#28 Domain Driven Design for Data, a Primer – AKA Just Get People to Talk to Each Other – Interview w/ Danilo Sato and Andrew Harmel-Law

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Danilo’s Webinar with Zhamak called “Data mesh and domain ownership”: https://www.thoughtworks.com/en-us/about-us/events/webinars/core-principles-of-data-mesh/data-mesh-and-domain-ownership

Vladik Khononov, 7 Years of DDD: https://www.youtube.com/watch?v=h_HjtYAH0AI

Danilo LinkedIn: https://www.linkedin.com/in/danilosato/

Danilo Twitter: @dtsato / https://twitter.com/dtsato

Andrew LinkedIn: https://www.linkedin.com/in/andrewharmellaw/

Andrew Twitter: @al94781 / https://twitter.com/al94781

In this episode, Scott interviews two Domain Driven Design (DDD) experts from Thoughtworks – Danilo Sato Director and the Head of Data & AI (part of Office of the CTO) and Andrew Harmel-Law, Technical Principal. This was a further delve into Domain Driven Design for Data after the conversations with Paolo Platter and Piethein Strengholt.

Danilo and Andrew gave a lot of great information about Event Storming, domain definitions and boundaries, ubiquitous language, and so much more but the main theme was “just get people to talk to each other”.

DDD is about bridging the gap between how the tech people talk and how the business/business people talk; if you are doing it right, both sides can understand each other and then the engineers can implement those business process learnings as part of the code.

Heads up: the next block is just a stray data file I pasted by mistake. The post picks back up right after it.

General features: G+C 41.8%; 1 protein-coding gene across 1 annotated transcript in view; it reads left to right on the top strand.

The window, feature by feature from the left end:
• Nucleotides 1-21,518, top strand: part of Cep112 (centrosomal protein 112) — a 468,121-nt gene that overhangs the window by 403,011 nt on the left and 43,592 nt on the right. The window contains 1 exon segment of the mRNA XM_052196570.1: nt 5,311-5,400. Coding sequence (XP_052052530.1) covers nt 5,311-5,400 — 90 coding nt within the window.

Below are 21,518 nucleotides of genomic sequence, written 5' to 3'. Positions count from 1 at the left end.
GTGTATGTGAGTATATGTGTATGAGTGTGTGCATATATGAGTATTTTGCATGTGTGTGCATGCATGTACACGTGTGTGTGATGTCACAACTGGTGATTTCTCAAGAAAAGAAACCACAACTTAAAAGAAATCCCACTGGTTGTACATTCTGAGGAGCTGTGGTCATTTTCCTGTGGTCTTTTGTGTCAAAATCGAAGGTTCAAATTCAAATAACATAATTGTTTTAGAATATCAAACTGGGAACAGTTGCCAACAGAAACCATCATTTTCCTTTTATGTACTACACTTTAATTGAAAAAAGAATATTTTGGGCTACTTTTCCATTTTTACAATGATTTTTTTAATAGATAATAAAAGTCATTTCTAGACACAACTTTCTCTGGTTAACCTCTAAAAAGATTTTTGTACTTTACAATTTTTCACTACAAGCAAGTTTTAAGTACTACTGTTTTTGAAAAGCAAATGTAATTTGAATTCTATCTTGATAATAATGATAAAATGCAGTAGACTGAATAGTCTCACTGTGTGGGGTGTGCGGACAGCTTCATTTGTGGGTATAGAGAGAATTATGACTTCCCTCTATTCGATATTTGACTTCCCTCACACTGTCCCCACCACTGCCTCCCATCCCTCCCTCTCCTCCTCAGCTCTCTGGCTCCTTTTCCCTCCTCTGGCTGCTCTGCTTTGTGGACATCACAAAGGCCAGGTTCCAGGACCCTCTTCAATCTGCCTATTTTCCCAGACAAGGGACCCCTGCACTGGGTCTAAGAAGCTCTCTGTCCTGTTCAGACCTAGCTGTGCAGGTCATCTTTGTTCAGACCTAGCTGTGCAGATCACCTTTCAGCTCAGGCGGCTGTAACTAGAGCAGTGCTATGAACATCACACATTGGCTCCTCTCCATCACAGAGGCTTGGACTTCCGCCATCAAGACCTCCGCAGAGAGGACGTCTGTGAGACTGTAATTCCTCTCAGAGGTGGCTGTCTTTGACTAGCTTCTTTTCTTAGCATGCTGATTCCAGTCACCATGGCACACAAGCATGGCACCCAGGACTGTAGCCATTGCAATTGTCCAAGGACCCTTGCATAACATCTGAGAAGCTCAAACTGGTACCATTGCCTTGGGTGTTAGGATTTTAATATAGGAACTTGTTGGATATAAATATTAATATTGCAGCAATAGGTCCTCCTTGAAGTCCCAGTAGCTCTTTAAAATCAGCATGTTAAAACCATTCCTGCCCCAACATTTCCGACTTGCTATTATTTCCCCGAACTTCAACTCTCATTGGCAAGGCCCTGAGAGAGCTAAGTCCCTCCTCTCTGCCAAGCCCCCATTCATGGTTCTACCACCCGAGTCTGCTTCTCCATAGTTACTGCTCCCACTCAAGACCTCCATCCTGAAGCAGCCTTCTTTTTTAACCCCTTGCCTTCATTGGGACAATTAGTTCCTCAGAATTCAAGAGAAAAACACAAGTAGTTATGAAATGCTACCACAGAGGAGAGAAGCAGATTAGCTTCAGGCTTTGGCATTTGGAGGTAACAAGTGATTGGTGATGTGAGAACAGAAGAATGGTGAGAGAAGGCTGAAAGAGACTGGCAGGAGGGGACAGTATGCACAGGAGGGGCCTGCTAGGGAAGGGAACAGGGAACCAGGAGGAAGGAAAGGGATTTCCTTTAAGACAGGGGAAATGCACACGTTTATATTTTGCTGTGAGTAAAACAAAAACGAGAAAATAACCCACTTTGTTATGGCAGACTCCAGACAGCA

For an initial PoC, Danilo recommends starting with 2-3 data products. It is better if you can do the PoC across multiple domains but it isn’t necessary. Validate value and do it quickly. As Andrew mentions, the earlier you can show value, the less pressure there is overall. Look for the initial quick wins while also building for the long-term.

One key thing to remember, per Danilo, when doing DDD for data and data mesh in general: it is always an iterative process. Andrew briefly discussed a way to do DDD in more of a guerilla style than the blue/red books (well known DDD guides). Don’t get ahead of yourself as Max Schultze mentioned in his episode. Do not let the size of the eventual task throw you into analysis paralysis.

Andrew talked a lot about how normalization and strong abstractions on the application side make it very difficult to re-add the context lost when you normalize. Both Andrew and Danilo talked about the need to embrace complexity. If you want context, you have to accept there will be complexity. In the pursuit of simplification, you lose the richness, and that is VERY hard to reconstruct afterwards.

Some practical advice for boundary definition is that the boundaries need to be very clear but malleable. Build everything with an eye that it will evolve. Before you start splitting into many 2 pizza teams, look at the big picture and select some coarse-grained boundaries. It is MUCH easier to split later than it is to glue things back together.

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All music used this episode was found on PixaBay and was created by (including slight edits by Scott Hirleman): Lesfm, MondayHopes, SergeQuadrado, ItsWatR, Lexin_Music, and/or nevesf

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